To help you with future purchases not only in our store but anywhere online, here is an introduction on how to identify high-quality cotton clothing. In this article, our focus is on cotton, the main fabric used to create basics and essentials.
C H A R A C T E R I S T I C S O F H I G H - Q U A L I T Y C L O T H I N G
Before we go into the details of how to find high-quality fabrics, it’s also worth describing what quality means and what distinguishes a premium garment from an inferior one. There are several key factors that define quality:
Longevity: A garment should last longer than just a few months. You should not have to worry that your clothes will tear apart when putting them on or taking them off.
Resistance: All garments should keep their shape. Even after many washes, clothing should not wear out, shrink or twist.
Dye: Colours should not fade. Instead, colours should look deep and fresh even after years of wear and washing cycles.
Drape: Everyone prefers fabrics with a natural drape that are used to design flattering clothing.
Comfort: The fabric must feel good on the skin. Nobody wants a scratchy T-Shirt.
Style: Of course, we want clothes that are not only objectively high quality but also subjectively show that quality.
Fulfilling some or all of these requirements costs time but above all money. Therefore, it is difficult to discover really good quality at extremely low prices. From our research stores that have t-shirts in the range of 15 USD to 35 USD they are using low quality mix cotton or cotton with polyester, or wrong blended one. It will be still 100% cotton is some cases but it won't last long. Of course, it is tempting for most of us to buy an initially great looking piece at a discount price but more often we would advise you to check the composition of any graments that your are buying.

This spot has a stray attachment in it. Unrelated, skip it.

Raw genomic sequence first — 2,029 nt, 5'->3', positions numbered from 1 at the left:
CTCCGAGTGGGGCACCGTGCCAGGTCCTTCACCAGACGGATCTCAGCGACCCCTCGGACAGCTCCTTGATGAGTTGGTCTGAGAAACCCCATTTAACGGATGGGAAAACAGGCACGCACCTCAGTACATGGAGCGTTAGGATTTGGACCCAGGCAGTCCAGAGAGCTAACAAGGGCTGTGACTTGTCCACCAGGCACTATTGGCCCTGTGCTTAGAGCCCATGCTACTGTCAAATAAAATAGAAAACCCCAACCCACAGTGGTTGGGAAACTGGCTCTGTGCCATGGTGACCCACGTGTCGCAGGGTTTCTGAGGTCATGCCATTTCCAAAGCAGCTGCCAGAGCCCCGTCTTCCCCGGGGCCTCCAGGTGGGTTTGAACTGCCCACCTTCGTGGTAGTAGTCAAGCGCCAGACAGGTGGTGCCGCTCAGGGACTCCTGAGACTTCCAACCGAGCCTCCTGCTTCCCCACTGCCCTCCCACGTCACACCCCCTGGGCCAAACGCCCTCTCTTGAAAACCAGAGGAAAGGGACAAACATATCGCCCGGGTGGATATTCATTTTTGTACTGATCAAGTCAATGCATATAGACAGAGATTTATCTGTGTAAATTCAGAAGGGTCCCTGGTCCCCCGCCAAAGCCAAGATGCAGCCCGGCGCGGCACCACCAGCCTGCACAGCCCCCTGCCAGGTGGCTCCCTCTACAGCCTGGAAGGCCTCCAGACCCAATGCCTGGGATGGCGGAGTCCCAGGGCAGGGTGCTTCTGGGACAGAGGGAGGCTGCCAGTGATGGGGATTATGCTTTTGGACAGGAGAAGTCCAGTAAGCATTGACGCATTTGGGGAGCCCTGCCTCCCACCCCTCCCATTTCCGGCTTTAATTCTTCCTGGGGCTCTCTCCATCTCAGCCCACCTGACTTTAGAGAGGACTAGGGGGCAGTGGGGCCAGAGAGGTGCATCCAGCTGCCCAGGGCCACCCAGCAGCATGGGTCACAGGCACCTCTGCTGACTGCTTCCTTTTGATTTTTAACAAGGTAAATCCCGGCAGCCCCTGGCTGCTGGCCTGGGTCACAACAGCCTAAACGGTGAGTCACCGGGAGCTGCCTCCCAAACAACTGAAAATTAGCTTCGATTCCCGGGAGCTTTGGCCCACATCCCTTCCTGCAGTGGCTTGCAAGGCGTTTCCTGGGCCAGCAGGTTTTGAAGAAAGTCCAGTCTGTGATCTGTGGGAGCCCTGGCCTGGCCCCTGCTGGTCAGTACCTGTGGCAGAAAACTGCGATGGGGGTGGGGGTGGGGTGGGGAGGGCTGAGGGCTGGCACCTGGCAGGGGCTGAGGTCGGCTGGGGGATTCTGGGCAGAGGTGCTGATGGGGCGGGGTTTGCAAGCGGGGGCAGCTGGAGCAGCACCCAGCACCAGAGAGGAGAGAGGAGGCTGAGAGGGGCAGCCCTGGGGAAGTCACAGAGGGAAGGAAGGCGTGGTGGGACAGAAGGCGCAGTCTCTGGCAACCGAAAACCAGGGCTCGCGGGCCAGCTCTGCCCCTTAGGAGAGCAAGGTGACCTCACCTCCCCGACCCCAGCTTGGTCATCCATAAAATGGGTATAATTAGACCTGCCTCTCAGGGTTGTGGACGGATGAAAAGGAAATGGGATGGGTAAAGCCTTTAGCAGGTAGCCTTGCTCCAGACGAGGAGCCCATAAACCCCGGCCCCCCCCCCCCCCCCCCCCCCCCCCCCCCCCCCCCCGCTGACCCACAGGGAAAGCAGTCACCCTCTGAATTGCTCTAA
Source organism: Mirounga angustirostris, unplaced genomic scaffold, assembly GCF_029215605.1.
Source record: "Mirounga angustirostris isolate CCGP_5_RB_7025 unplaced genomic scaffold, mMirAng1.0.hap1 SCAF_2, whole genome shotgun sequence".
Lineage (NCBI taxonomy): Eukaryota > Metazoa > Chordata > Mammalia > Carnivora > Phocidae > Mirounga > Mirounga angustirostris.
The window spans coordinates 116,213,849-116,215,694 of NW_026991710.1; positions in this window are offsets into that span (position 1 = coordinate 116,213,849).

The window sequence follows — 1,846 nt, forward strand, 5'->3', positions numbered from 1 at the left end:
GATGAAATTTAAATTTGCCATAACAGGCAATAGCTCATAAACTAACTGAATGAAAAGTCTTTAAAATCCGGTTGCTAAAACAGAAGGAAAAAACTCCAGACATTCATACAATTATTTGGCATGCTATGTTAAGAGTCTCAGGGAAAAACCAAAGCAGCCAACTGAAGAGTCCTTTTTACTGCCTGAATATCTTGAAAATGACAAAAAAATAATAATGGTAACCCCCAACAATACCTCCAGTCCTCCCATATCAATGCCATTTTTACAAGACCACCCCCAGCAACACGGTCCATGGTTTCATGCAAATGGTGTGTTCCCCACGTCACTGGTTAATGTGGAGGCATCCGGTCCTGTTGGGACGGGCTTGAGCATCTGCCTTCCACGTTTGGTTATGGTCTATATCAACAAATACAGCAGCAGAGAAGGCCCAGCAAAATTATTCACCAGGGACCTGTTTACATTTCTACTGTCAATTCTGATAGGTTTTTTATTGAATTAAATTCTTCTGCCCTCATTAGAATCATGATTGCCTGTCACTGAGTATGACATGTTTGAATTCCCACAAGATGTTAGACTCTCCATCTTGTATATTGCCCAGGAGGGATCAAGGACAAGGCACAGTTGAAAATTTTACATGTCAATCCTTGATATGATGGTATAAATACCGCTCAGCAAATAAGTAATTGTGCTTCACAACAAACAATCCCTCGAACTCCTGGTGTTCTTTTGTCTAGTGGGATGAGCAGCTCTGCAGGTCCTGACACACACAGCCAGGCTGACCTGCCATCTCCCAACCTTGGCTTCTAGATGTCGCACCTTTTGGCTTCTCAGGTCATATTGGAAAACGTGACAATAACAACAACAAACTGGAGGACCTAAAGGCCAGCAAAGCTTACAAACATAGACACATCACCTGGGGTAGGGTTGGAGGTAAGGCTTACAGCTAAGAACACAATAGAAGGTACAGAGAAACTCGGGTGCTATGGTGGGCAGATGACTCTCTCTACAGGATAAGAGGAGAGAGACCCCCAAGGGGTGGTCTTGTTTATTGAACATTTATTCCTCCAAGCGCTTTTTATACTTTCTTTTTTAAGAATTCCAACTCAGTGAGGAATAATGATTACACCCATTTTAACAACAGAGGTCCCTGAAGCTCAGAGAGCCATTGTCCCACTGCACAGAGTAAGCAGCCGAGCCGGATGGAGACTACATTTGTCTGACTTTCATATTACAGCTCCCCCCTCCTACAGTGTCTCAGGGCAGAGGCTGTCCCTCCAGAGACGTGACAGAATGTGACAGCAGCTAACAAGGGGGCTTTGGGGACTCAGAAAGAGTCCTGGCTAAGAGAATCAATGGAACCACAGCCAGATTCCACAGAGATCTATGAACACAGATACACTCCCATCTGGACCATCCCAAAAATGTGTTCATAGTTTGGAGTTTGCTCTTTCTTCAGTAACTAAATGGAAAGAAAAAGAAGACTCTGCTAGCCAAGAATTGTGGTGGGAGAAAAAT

But there is also another factor: sustainability. Even if quality and sustainable production methods are not always directly related, most sustainable small fashion brands also our brand have an ethos that pays extra attention to quality. This is in part because owning a high-quality piece that lasts a long time or even a lifetime is, of course, more sustainable than constantly buying new clothes and throwing them away.
F I R S T I M P R E S S I O N S
Most of us judge a garment by its first impression. Only a few take the time to take a detailed look at the quality. First of all, it is important to see the garment as a whole: a great finish, for example, is of little use if the fabric is of poor quality and vice versa.
D U R A B I L I T Y , S O F T N E S S , B R E A T H A B I L I T Y
Even with 100% cotton fabrics, there are huge differences in quality. Cotton is very popular because it is versatile, relatively inexpensive and, when it’s good quality, also durable. Some of the quality characteristics we have listed above are a matter of taste, such as ‘look’ and ‘drape’, but the following features can be used to objectively judge the quality of cotton fabrics.
Durability: Fabrics made from long-staple fibres are normally higher quality because they are spun into a finer yarn. This makes the resulting fabric stronger and more durable.
Softness: The length of the fibres is also important for the softness of the material. This is because with short fibres their ends cannot finish cleanly, whereas long fibres are woven more evenly into the fabric.
Breathability: One reason why some fabrics are less breathable than others are the tiny air pockets between the individual threads, which provide thermal insulation. Finely combed cotton can be woven very tightly to avoid air pockets and the unpleasant sweaty feeling.
Note the most fundamental quality characteristic of cotton is the length (or staple) of the individual fibres and how finely they are combed – this affects the points above directly.
Haptics: The tactility test
You can easily tell the quality of cotton by its touch: cotton fabrics made from 100% ELS (extra-long staple), or finely combed cotton feels smooth and nearly silky. Cheaper varieties often lack this softness, unless they are made from inferior polyester blends.
Obviously, touching the fabric is not an option when shopping online: but you can be sure that brands using high-quality cotton varieties, like ELS, will mention this on their website and product description.
Optics: The light test
If you are able to physically touch the garment before buying, another trick is to hold it against the light. Even very thin fabrics should not appear fully transparent. If the fabric lets a lot of light through, it is a sign that it is not knitted or woven very densely and is, therefore, likely to lose shape and wear out easily.
Finishing: The uniformity test
Since cotton is spun to create a yarn, it is easy to inspect the individual threads. These should be even and not show any gaps. Up close, all you should see is a regular pattern of smooth rows.